Two challenge questions. If you became blind, how would you express yourself creatively? Would you be willing, as a sighted or unsighted artist, to pick random coordinates on a map and go there, even if it's scary dangerous, to expand your creative palette?
Doug McCulloh would have you believe his exhibits and books are a result of simple curiosity, but his work as both photographer and curator, is much more -- innovative, courageous and multi-layered.
"I just chase what I think is worth doing. The rest is aftermath," he says.
In one recent aftermath, more than half-a-million people clicked on Sight Unseen on Time.com in the first day those pictures went online. The gallery of photos is a selection from a show McCulloh curated for UC Riverside California Museum of Photography. On display through Aug. 29.
What will surprise people is the artists can't see. McCulloh, who is sighted, says blind photographers possess the clearest vision on the planet. They are unencumbered by conventional ideas of what makes a photo. So how do they do it? Some have studios and construct images in their minds, then use a variety of lighting techniques on subjects. Others, lacking the ability to compose with eyesight, use other senses -- wind, the feeling of sunshine and sound of traffic -- to set up shots.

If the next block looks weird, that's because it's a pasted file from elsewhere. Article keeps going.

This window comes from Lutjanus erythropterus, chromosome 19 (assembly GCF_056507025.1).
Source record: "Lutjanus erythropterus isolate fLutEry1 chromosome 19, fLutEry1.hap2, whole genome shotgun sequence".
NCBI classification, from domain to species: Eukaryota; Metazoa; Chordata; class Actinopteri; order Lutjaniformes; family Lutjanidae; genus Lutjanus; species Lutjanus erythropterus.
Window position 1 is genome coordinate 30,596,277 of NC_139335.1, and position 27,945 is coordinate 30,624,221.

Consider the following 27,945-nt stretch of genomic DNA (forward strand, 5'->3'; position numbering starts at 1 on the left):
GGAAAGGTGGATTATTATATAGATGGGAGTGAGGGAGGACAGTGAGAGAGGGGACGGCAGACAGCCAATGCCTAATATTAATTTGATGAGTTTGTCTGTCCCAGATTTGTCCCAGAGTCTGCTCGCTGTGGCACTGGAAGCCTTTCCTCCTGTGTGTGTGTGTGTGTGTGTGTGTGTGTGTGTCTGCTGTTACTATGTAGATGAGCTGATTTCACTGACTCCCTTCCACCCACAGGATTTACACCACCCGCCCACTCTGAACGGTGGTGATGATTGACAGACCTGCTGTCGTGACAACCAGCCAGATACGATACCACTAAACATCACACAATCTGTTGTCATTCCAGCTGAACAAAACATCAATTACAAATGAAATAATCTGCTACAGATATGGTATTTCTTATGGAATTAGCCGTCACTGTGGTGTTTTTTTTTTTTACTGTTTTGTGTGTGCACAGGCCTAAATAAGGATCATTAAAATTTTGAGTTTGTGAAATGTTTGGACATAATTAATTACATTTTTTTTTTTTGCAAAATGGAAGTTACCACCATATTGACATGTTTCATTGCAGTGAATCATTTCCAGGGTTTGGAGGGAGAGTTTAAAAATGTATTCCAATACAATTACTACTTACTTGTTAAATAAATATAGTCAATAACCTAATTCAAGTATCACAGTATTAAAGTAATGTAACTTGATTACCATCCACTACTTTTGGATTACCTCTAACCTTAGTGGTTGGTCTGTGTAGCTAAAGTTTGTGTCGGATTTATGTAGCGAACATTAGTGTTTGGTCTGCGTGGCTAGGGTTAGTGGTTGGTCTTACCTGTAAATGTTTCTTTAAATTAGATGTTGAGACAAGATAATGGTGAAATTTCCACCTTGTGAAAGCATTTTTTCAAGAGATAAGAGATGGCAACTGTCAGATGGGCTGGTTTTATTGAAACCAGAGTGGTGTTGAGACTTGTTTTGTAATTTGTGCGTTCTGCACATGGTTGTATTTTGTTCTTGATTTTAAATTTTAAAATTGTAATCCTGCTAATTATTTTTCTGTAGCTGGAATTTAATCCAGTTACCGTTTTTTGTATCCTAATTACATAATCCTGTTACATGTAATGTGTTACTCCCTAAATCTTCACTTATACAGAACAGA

Among more than a dozen artists in the show, Alice Wingwall calls her work a political act, a radical choice to go against the convention that it isn't possible. Pete Eckert describes the brain as wired for optical input, creating images even without visual aid.
McCulloh has another show Dream Street at the Riverside Art Museum. It's based on a contest he entered to name a street in a new Ontario housing development. He photographed a transformation from empty field to empty dreams. Day laborers and people turned down for loans could only wish for a home. A book is to be released through heydaybooks.com
His approach to photography is storytelling, and he is frustrated by high-modernist exhibits with minimal text: "Birmingham, 1949."
"I would rage: give me more, tell me something," he says.
So he interviews subjects and shares tantalizing mini-tales, such as one of a tatooed man sitting on a street, which begins "When Chase was eleven, his mother went to the store and never came back."
"Rather than leaving a photo unmoored, I prefer to offer glimpses and clues about some of the sets of meaning embedded in that image," he says.
His former projects include Chance Encounters in which he used random coordinates to travel with his camera, going from sterile gated communities to gritty streets. He is one of six photographers who made the world's largest pinpoint camera and photograph in an F-16 hanger at the decommissioned El Toro Marine Corps Air Station.
Challenge reminder: Post a comment about 1: How you would be creative if blind. 2: Would you roll the dice and go anywhere to find your muse?